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Hayden, Braude and Yaroslavsky Unite to Fight Palisades Drilling

August 02, 1987|ALAN CITRON | Times Staff Writer

No one has ever accused Assemblyman Tom Hayden and Los Angeles City Councilmen Marvin Braude and Zev Yaroslavsky of lacking initiatives.

Hayden was one of the chief architects and financiers of Proposition 65, the state's tough toxics initiative. And it was Braude and Yaroslavsky who masterminded Proposition U, the city's pioneering slow growth ballot measure.

It was confirmed last week that these three will unite behind a proposition that would prohibit Occidental Petroleum Corp. from drilling for oil in Pacific Palisades. Opponents say it is their best hope yet for defeating the project.

'Dead-On Winner'

"If the politicians commit to this, it's a dead-on winner," said Robert H. Sulnick, president of a group called No Oil Inc. "Its time has come."

The initiative, which would ban oil exploration along the entire coast of the City of Los Angeles, could appear on the ballot as early as next June. Occidental has already pledged to fight the measure.

Yaroslavsky said that he expects to move ahead fairly quickly with the drafting of the initiative.

The councilman said he is sure the proposal will pass "legal muster." He and Braude also seemed confident of winning widespread political and financial backing.

"We want a broad spectrum of support," Yaroslavsky said.

Hayden, who has already discussed the proposal with Yaroslavsky and Braude, is certain to play a key role in the campaign. The three environmentally conscious politicians are still working on ways to divide responsibilities.

"I don't think that there's any insurmountable problem to our coming together," Hayden said. "But I think this is going to be a hard campaign."

The Santa Monica assemblyman said his statewide political organization, Campaign California, has committed itself to supporting two initiatives next year, and has decided that one of its campaigns will be in support of the anti-drilling initiative.

He said he first broached the idea to U. S. Rep. Mel Levine (D-Santa Monica) when the two were eating recently at Pancho's Taco House.

Hayden called the initiative proposal, which was kept under wraps until a few days ago, a "desperation move." He said that drilling foes became convinced that a ballot proposition was necessary after the state Coastal Commission approved Occidental's controversial drilling plan last month.

"When they made their decision to issue the permit, desperation became the mother of invention," Hayden said. "That's literally what happened."

The initiative adds a new wrinkle to the Occidental Oil debate that has raged on, more of less unabated, for 20 years.

Opponents claim that drilling on the Palisades bluff, located near an earthquake fault, would increase the chance of slides and oil spills. Occidental says it will take precautions against disasters and will even make the project aesthetically pleasing.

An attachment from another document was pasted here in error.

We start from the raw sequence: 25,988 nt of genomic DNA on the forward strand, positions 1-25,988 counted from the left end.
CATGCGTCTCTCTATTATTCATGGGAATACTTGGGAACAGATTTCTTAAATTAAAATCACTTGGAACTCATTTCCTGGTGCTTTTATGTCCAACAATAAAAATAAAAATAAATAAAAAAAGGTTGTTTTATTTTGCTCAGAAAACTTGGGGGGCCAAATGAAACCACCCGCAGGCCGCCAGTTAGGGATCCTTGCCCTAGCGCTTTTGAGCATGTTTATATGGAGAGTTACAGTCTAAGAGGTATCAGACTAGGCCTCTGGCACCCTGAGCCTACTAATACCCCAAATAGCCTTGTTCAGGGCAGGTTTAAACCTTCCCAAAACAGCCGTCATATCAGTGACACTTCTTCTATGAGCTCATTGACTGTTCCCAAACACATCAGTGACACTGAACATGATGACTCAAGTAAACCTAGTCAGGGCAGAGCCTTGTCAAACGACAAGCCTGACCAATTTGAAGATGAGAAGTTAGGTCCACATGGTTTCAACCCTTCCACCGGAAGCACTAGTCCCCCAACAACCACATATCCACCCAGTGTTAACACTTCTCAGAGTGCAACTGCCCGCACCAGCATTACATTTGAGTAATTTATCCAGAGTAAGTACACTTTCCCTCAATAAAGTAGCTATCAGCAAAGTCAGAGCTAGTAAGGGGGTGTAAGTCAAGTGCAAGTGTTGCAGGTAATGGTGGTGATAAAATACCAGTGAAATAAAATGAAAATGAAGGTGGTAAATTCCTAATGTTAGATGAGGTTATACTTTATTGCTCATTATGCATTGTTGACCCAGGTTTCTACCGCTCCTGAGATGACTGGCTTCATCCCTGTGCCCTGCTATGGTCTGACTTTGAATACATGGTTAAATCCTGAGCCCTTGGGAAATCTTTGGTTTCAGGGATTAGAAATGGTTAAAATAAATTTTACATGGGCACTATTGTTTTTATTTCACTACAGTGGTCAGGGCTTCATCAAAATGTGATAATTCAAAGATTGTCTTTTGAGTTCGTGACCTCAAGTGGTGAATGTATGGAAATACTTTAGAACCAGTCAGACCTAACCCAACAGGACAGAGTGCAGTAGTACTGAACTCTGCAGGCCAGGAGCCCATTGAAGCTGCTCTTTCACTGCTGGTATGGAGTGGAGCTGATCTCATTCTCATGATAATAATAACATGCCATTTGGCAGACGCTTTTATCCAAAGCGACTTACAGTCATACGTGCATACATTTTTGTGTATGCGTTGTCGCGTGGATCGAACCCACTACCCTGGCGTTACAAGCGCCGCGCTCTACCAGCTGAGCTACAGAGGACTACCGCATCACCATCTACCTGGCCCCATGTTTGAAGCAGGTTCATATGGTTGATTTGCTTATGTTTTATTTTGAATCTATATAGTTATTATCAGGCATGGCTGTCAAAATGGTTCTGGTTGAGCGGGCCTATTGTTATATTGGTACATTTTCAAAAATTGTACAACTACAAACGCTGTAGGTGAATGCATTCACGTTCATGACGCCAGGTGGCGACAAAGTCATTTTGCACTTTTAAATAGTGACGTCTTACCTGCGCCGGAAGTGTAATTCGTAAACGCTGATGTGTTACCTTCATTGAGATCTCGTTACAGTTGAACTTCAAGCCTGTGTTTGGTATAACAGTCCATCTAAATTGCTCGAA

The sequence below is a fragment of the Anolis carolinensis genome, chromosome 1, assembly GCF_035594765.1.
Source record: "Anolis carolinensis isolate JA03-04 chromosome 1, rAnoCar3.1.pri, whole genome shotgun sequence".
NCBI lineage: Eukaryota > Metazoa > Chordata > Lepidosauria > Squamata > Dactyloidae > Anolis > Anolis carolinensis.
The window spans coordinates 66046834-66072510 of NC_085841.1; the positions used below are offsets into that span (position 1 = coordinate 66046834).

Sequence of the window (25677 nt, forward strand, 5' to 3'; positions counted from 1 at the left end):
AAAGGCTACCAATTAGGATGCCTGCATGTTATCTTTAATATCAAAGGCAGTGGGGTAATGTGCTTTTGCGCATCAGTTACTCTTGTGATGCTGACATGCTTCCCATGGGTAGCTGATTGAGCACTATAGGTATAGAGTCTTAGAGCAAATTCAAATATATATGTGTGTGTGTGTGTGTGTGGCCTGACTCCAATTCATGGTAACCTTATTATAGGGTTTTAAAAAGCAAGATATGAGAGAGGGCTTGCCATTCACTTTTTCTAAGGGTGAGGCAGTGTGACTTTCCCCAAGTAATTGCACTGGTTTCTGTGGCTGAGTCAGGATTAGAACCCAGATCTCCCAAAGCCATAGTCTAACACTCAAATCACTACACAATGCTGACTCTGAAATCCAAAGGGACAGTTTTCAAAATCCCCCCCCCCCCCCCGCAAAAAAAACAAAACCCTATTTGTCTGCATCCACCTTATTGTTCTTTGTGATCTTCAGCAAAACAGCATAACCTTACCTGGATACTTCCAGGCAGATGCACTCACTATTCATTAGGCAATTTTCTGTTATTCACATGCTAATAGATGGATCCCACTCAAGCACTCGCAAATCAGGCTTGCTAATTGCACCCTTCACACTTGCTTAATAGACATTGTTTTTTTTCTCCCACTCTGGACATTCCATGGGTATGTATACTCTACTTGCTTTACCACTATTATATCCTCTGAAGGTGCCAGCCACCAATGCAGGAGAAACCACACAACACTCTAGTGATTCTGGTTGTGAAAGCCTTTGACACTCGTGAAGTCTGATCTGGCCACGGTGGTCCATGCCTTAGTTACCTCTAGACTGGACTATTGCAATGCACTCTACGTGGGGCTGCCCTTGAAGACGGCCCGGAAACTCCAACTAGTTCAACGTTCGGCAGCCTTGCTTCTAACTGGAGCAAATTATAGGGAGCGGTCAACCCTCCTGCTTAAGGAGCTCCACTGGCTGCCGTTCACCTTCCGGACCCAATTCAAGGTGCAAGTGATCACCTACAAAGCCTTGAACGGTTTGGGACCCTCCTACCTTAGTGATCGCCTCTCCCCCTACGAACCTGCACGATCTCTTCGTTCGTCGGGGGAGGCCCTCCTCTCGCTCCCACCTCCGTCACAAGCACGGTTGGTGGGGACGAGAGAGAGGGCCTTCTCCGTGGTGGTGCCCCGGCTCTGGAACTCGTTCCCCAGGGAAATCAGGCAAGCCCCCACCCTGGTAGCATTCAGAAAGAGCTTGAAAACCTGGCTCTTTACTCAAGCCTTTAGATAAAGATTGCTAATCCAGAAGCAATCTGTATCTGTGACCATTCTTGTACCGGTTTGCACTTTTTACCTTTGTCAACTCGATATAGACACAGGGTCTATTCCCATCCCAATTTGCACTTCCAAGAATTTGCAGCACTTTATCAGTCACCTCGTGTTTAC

In recent weeks attention has been focused on the courts, where a legal challenge to the drilling proposal remains unresolved, and the corridors of City Hall, where opposition to Occidental has been gradually building.

Now all eyes, including those of Occidental President Armand Hammer, may be turned on Hayden, Braude and Yaroslavsky as the three Westside politicians try to assemble the complex machinery needed to make an initiative go.

"It's more than money and manpower," Hayden said. "You have to develop a citywide strategy and polling. You have to make the case that this is in the best interests of the city and not just a narrow group of Westsiders."

"The initiative should always be a last resort," Yaroslavsky said. "And this is a last resort. . . . When all else fails, you let the public decide."

Method of Resolving Issue

At first Yaroslavsky and Braude said they would drop the initiative plan if the matter was resolved in the courts or at City Hall. But the councilman said it is now likely that supporters would go forward with the ballot measure either way as a means of finally resolving the drilling issue.

The proposal would ban oil drilling within 1,000 yards of the average high-tide line within city limits. It would also repeal the city ordinance, approved in 1985, that permitted Occidental to proceed with the project. Current drilling sites, such as the one in Venice, would not be affected.

The first step for the anti-drilling forces probably will be a poll to gauge public sentiment. After that, supporters would have to collect the signatures of 69,516 qualified voters. Yaroslavsky expects the signature drive to begin sometime this fall.

Hayden said a "modest and effective" campaign would cost $250,000, but added that the group's financial motto should be "Whatever it takes."

Braude said that he expects Occidental to spend several million dollars trying to defeat the ballot measure, which could permanently dash their drilling plans.

'Practical and Feasible'

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